Many developing countries find themselves in a unique situation. For starters, most innovations and technologies hold a foreign passport and thus need to first travel and then be adopted and adapted to the national context. Having local capacities –
In 1988, the Brussels-based Centre for Research on the Epidemiology of Disasters (CRED) launched the Emergency Events Database (EM-DAT) with the idea of promoting national and international humanitarian support to countries and regions affected by such events. Having a structured set of global data on the subject can also help policy and decisionmakers develop more comprehensive preparedness plans, properly assess vulnerabilities and facilitate on the ground interventions based on previous experiences.
Disaster data included in EM-DAT must fulfill at least one of the following conditions. 1. 10 or more people dead. 2. 100 or more people affected. 3. A declaration of a state of emergency. And 4. A call for international assistance. Data coverage starts in 1900 and covers 230 countries and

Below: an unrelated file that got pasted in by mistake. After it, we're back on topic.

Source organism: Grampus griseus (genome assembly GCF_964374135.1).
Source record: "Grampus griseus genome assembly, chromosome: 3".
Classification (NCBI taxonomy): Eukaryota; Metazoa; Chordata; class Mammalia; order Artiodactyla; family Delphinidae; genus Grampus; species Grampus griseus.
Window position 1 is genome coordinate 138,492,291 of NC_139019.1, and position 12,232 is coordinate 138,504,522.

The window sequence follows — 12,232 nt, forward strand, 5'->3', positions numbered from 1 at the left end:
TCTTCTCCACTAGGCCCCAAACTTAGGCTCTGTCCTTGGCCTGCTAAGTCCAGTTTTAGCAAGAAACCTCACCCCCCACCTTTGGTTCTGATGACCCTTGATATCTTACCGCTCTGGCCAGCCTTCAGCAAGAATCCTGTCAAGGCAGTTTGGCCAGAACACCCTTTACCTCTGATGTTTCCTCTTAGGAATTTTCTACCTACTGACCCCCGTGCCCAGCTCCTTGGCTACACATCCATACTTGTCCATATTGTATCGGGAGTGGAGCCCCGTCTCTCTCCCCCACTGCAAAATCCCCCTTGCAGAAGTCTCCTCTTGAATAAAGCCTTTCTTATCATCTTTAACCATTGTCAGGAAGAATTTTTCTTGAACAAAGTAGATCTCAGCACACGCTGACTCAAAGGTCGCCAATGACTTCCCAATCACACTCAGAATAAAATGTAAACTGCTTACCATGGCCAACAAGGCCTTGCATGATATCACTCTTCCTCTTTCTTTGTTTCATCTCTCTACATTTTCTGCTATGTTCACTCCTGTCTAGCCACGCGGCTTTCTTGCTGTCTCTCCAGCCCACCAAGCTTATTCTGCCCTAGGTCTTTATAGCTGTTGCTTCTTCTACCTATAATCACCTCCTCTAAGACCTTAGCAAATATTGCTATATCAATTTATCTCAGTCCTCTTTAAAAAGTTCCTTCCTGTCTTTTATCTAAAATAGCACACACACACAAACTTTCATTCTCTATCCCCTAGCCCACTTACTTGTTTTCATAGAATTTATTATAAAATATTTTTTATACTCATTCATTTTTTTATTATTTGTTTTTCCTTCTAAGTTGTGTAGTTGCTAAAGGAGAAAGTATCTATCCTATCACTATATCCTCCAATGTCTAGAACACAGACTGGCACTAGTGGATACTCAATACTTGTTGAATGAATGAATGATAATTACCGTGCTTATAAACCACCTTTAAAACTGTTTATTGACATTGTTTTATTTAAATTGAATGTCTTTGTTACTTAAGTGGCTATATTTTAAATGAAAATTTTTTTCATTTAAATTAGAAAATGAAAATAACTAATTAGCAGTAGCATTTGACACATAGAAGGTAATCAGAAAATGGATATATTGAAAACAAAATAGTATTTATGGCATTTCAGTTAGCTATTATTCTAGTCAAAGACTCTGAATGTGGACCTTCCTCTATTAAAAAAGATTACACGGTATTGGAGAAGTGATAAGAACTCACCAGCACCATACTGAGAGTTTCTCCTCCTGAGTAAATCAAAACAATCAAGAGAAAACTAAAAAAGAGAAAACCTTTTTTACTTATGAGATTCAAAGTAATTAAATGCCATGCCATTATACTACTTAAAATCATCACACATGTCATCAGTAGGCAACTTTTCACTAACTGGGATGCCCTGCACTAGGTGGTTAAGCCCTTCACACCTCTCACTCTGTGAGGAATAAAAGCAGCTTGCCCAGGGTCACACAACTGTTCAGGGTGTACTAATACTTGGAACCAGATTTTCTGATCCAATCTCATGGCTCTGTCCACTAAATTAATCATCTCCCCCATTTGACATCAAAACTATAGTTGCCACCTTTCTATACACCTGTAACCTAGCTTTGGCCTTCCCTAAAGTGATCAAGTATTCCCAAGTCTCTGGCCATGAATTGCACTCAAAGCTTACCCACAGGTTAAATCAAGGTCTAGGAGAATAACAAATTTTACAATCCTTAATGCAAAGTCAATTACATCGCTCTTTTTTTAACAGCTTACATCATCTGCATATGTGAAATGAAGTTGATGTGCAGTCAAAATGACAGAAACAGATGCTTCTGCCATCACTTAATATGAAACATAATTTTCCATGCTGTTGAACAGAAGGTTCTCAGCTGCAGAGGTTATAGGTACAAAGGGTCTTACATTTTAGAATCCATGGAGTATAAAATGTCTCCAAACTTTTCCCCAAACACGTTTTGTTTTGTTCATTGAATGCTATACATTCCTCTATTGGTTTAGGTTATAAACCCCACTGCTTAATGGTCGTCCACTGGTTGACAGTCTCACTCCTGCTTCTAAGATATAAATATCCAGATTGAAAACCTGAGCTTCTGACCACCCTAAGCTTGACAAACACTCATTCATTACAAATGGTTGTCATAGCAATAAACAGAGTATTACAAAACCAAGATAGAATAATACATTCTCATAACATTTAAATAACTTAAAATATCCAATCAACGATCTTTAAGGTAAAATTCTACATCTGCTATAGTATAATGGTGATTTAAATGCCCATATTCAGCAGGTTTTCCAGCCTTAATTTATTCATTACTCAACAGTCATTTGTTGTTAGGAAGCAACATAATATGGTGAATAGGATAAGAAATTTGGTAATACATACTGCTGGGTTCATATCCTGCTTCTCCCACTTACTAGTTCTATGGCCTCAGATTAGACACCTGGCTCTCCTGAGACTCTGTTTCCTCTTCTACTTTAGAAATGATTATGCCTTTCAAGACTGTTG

The current long wave of digital innovation has finally broken the last bastion of socio-economic resistance. While early advances transformed communications infrastructure and enhanced consumer interactions, the resurgence of Artificial Intelligence (AI) and all its relatives, alongside new technologies such as blockchains, have rattled seemingly immovable sectors of the economy thus opening the door for the global disruption of productive and financial processes. Not surprisingly, observers and pundits have quickly agreed on a label for such disruption, the 4th Industrial Revolution (4IR) that could have a profound impact on countries, institutions and people. No stone will remain untouched, such is the warning.
AI in the Global South
Countries in the Global South find themselves in a peculiar